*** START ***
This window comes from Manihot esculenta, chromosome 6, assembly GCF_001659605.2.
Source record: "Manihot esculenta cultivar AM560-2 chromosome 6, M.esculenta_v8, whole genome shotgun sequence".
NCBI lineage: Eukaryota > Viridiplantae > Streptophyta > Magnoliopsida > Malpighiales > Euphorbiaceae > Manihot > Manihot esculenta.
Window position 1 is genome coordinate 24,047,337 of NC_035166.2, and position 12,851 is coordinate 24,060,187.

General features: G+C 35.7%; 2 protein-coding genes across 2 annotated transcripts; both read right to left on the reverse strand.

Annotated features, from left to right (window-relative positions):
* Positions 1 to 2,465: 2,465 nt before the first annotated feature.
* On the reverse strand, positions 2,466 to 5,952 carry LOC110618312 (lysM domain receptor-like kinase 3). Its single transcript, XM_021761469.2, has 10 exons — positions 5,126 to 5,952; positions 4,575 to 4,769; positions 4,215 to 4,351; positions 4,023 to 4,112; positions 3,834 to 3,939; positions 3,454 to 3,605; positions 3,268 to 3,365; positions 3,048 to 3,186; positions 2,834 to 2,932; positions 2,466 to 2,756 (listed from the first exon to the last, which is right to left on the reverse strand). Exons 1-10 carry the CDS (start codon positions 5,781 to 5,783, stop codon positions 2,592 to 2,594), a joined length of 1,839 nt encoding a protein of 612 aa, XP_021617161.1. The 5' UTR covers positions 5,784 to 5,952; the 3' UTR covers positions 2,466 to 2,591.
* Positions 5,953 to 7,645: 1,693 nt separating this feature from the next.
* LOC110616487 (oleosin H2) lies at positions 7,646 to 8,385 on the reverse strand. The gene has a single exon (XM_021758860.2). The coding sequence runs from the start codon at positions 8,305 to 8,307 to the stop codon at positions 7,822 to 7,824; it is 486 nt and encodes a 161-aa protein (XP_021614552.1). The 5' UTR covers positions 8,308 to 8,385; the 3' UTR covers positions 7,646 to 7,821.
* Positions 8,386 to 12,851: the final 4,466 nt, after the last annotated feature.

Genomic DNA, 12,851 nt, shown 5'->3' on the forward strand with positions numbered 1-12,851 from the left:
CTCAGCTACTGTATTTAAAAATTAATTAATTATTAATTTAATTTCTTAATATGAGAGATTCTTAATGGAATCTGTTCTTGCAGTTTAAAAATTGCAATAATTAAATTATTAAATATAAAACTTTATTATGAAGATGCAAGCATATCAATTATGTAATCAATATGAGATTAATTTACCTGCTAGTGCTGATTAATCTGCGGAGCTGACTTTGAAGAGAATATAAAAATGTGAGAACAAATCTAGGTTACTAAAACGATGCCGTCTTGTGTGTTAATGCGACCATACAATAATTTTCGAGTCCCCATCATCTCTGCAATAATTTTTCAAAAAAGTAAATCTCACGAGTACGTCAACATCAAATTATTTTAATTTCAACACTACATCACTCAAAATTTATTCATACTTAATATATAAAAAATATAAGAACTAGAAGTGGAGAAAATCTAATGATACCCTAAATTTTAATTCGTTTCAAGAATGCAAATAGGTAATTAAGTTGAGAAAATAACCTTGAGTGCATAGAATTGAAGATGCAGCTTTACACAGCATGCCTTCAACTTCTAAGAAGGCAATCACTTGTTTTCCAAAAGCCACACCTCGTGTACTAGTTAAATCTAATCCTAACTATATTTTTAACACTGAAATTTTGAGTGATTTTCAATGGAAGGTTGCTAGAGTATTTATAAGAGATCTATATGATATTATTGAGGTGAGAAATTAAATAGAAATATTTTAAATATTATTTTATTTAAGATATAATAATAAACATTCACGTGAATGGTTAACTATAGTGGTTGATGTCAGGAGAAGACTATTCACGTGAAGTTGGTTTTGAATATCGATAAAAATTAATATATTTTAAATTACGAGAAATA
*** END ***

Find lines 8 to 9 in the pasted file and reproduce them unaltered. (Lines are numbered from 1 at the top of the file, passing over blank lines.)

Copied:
* On the reverse strand, positions 2,466 to 5,952 carry LOC110618312 (lysM domain receptor-like kinase 3). Its single transcript, XM_021761469.2, has 10 exons — positions 5,126 to 5,952; positions 4,575 to 4,769; positions 4,215 to 4,351; positions 4,023 to 4,112; positions 3,834 to 3,939; positions 3,454 to 3,605; positions 3,268 to 3,365; positions 3,048 to 3,186; positions 2,834 to 2,932; positions 2,466 to 2,756 (listed from the first exon to the last, which is right to left on the reverse strand). Exons 1-10 carry the CDS (start codon positions 5,781 to 5,783, stop codon positions 2,592 to 2,594), a joined length of 1,839 nt encoding a protein of 612 aa, XP_021617161.1. The 5' UTR covers positions 5,784 to 5,952; the 3' UTR covers positions 2,466 to 2,591.
* Positions 5,953 to 7,645: 1,693 nt separating this feature from the next.